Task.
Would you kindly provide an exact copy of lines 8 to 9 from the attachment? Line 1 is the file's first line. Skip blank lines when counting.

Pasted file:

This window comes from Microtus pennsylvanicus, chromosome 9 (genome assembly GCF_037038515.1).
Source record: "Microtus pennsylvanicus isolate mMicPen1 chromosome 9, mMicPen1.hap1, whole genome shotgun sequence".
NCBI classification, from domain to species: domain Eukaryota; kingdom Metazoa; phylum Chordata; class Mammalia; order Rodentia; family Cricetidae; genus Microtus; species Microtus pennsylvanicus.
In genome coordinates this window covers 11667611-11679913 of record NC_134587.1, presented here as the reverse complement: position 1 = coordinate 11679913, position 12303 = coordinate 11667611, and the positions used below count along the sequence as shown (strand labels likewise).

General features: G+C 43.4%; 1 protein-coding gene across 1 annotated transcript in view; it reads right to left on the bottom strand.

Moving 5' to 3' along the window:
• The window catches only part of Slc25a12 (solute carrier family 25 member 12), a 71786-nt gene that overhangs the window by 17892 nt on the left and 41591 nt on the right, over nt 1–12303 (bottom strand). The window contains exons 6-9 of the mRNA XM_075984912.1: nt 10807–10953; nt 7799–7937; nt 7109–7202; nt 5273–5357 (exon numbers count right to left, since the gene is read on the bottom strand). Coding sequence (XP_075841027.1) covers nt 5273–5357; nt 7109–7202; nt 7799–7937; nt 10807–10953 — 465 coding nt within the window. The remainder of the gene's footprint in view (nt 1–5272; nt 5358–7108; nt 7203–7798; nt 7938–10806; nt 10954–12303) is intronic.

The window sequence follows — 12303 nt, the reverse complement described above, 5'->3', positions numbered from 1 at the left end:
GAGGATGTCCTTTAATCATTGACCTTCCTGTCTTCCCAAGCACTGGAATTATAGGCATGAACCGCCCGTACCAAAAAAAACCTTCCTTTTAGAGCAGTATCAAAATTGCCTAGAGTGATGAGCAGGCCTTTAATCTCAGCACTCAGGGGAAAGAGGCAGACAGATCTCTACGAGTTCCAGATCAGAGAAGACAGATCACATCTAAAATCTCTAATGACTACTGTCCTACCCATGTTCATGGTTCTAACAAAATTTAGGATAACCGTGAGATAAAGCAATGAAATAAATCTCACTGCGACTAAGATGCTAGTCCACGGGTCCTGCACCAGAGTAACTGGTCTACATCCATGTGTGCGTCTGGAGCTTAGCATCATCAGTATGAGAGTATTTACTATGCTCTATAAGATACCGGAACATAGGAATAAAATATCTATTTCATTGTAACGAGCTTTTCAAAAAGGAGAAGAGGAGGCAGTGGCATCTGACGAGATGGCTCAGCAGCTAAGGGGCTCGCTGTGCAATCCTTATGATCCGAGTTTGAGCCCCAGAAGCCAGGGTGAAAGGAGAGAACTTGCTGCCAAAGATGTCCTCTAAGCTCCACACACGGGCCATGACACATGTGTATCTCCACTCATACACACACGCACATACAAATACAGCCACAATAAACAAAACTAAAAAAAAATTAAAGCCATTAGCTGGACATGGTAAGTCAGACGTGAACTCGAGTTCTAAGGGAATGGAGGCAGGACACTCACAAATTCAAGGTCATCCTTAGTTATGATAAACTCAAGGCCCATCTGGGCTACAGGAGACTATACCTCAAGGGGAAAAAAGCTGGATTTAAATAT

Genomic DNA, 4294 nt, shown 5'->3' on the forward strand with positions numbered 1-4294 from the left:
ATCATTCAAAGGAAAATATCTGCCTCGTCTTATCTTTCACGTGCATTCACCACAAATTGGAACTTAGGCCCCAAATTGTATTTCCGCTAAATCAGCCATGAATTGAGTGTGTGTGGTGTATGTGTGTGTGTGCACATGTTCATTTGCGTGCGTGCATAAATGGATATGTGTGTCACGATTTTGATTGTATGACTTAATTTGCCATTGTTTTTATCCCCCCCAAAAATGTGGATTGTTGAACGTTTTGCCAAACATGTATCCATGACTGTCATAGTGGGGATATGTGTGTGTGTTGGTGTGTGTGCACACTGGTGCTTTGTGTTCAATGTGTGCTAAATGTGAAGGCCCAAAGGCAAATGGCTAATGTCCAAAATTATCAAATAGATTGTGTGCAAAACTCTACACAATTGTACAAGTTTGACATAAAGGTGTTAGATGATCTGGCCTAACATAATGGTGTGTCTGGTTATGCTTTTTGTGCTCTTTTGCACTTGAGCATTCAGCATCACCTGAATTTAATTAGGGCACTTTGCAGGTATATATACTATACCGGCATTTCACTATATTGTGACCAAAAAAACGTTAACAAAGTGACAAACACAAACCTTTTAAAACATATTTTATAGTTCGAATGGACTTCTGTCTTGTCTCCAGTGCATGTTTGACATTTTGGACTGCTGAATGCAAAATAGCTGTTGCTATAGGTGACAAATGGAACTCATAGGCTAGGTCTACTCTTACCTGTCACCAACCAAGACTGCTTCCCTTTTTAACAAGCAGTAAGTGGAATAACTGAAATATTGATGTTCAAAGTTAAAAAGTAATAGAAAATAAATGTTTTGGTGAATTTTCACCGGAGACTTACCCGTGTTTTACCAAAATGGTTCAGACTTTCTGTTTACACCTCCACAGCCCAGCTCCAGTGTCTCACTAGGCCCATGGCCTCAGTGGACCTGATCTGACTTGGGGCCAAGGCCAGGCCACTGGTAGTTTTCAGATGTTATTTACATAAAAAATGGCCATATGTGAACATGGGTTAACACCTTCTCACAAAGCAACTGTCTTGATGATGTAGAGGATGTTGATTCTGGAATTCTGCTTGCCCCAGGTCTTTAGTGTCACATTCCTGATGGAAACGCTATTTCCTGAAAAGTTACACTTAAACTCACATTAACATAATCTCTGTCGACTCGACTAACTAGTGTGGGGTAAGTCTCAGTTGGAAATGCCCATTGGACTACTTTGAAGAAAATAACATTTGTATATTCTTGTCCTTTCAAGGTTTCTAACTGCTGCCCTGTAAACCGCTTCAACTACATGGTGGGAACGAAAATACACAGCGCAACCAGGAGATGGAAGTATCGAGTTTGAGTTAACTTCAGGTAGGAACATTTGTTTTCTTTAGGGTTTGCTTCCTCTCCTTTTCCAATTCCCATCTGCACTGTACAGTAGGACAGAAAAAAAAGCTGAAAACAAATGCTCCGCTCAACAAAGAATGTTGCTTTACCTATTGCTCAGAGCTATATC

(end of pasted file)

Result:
The window sequence follows — 12303 nt, the reverse complement described above, 5'->3', positions numbered from 1 at the left end:
GAGGATGTCCTTTAATCATTGACCTTCCTGTCTTCCCAAGCACTGGAATTATAGGCATGAACCGCCCGTACCAAAAAAAACCTTCCTTTTAGAGCAGTATCAAAATTGCCTAGAGTGATGAGCAGGCCTTTAATCTCAGCACTCAGGGGAAAGAGGCAGACAGATCTCTACGAGTTCCAGATCAGAGAAGACAGATCACATCTAAAATCTCTAATGACTACTGTCCTACCCATGTTCATGGTTCTAACAAAATTTAGGATAACCGTGAGATAAAGCAATGAAATAAATCTCACTGCGACTAAGATGCTAGTCCACGGGTCCTGCACCAGAGTAACTGGTCTACATCCATGTGTGCGTCTGGAGCTTAGCATCATCAGTATGAGAGTATTTACTATGCTCTATAAGATACCGGAACATAGGAATAAAATATCTATTTCATTGTAACGAGCTTTTCAAAAAGGAGAAGAGGAGGCAGTGGCATCTGACGAGATGGCTCAGCAGCTAAGGGGCTCGCTGTGCAATCCTTATGATCCGAGTTTGAGCCCCAGAAGCCAGGGTGAAAGGAGAGAACTTGCTGCCAAAGATGTCCTCTAAGCTCCACACACGGGCCATGACACATGTGTATCTCCACTCATACACACACGCACATACAAATACAGCCACAATAAACAAAACTAAAAAAAAATTAAAGCCATTAGCTGGACATGGTAAGTCAGACGTGAACTCGAGTTCTAAGGGAATGGAGGCAGGACACTCACAAATTCAAGGTCATCCTTAGTTATGATAAACTCAAGGCCCATCTGGGCTACAGGAGACTATACCTCAAGGGGAAAAAAGCTGGATTTAAATAT